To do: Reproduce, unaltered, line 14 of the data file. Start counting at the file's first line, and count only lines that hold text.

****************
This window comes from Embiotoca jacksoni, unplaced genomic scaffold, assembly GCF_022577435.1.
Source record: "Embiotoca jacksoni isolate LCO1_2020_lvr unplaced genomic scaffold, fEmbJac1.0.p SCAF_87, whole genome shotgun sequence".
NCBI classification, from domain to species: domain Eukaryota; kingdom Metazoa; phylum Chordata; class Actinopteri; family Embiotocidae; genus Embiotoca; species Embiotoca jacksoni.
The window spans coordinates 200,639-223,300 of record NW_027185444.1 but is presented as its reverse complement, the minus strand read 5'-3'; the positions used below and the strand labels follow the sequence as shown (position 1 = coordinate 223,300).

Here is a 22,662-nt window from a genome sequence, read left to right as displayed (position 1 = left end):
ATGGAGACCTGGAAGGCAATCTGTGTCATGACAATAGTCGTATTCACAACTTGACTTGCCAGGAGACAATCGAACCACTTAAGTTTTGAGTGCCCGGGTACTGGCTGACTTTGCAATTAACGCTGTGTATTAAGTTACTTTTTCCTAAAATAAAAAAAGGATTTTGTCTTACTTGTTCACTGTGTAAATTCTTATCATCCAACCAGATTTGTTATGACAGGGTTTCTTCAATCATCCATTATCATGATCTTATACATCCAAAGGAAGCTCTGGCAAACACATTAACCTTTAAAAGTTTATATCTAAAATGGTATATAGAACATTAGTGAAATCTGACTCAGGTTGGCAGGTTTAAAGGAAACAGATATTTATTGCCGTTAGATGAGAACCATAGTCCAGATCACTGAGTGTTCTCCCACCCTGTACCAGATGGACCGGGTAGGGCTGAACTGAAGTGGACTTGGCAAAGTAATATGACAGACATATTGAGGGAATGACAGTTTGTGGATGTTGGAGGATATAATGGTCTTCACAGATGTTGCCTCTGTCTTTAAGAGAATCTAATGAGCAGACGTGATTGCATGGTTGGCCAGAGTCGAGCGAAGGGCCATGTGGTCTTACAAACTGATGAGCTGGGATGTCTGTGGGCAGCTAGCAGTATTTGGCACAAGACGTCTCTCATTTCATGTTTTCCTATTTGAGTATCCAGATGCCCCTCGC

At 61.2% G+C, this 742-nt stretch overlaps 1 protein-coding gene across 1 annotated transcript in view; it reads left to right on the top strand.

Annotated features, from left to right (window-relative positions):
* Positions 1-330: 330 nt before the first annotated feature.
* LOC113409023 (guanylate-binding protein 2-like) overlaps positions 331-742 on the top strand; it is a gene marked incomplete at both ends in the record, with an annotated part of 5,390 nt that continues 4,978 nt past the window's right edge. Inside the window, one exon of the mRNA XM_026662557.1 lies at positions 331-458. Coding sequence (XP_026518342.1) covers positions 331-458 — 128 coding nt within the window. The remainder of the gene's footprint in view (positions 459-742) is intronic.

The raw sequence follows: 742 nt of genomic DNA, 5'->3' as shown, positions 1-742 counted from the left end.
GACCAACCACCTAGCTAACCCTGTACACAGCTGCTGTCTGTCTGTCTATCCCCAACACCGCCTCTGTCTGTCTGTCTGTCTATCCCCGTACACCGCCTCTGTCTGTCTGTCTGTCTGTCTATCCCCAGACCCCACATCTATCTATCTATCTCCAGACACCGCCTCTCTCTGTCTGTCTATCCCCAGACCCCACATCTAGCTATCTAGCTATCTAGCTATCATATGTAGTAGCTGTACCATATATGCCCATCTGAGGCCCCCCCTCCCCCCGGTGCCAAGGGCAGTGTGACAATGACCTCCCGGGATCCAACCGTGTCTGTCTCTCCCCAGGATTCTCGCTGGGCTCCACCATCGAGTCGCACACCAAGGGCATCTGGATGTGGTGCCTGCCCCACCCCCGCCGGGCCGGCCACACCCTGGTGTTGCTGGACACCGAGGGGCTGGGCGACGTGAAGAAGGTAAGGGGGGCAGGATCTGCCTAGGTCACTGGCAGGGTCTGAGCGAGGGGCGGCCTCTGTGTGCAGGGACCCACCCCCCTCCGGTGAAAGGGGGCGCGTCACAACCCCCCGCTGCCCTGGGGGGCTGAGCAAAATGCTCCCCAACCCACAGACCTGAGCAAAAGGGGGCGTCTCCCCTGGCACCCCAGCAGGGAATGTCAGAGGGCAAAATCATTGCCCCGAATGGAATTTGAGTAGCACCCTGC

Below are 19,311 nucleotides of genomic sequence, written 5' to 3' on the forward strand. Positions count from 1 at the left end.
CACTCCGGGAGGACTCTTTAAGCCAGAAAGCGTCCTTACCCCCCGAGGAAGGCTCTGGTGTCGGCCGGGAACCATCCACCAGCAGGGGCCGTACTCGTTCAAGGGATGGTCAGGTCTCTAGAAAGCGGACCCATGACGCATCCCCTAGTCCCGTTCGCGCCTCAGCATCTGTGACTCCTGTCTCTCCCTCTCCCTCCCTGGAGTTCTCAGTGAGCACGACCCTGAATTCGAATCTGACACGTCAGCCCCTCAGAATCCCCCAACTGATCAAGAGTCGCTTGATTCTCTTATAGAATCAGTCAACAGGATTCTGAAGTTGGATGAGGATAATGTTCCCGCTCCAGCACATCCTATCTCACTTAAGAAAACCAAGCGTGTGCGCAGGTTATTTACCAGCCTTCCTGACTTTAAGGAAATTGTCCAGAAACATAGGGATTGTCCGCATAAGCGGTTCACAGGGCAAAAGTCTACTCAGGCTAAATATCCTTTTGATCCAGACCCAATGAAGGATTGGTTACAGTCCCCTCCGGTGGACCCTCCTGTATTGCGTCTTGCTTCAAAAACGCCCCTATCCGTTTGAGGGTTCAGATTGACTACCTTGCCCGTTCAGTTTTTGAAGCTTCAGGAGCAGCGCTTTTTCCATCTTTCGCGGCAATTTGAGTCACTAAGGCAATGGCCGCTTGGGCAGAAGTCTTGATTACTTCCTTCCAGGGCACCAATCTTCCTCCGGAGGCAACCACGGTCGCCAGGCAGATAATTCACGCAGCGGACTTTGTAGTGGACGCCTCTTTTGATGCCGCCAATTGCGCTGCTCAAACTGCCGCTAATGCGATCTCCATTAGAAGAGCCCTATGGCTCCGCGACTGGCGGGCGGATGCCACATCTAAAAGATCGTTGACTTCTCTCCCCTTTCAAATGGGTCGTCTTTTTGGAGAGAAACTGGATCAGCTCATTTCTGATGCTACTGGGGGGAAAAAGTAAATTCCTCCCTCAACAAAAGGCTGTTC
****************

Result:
CACTCCGGGAGGACTCTTTAAGCCAGAAAGCGTCCTTACCCCCCGAGGAAGGCTCTGGTGTCGGCCGGGAACCATCCACCAGCAGGGGCCGTACTCGTTCAAGGGATGGTCAGGTCTCTAGAAAGCGGACCCATGACGCATCCCCTAGTCCCGTTCGCGCCTCAGCATCTGTGACTCCTGTCTCTCCCTCTCCCTCCCTGGAGTTCTCAGTGAGCACGACCCTGAATTCGAATCTGACACGTCAGCCCCTCAGAATCCCCCAACTGATCAAGAGTCGCTTGATTCTCTTATAGAATCAGTCAACAGGATTCTGAAGTTGGATGAGGATAATGTTCCCGCTCCAGCACATCCTATCTCACTTAAGAAAACCAAGCGTGTGCGCAGGTTATTTACCAGCCTTCCTGACTTTAAGGAAATTGTCCAGAAACATAGGGATTGTCCGCATAAGCGGTTCACAGGGCAAAAGTCTACTCAGGCTAAATATCCTTTTGATCCAGACCCAATGAAGGATTGGTTACAGTCCCCTCCGGTGGACCCTCCTGTATTGCGTCTTGCTTCAAAAACGCCCCTATCCGTTTGAGGGTTCAGATTGACTACCTTGCCCGTTCAGTTTTTGAAGCTTCAGGAGCAGCGCTTTTTCCATCTTTCGCGGCAATTTGAGTCACTAAGGCAATGGCCGCTTGGGCAGAAGTCTTGATTACTTCCTTCCAGGGCACCAATCTTCCTCCGGAGGCAACCACGGTCGCCAGGCAGATAATTCACGCAGCGGACTTTGTAGTGGACGCCTCTTTTGATGCCGCCAATTGCGCTGCTCAAACTGCCGCTAATGCGATCTCCATTAGAAGAGCCCTATGGCTCCGCGACTGGCGGGCGGATGCCACATCTAAAAGATCGTTGACTTCTCTCCCCTTTCAAATGGGTCGTCTTTTTGGAGAGAAACTGGATCAGCTCATTTCTGATGCTACTGGGGGGAAAAAGTAAATTCCTCCCTCAACAAAAGGCTGTTC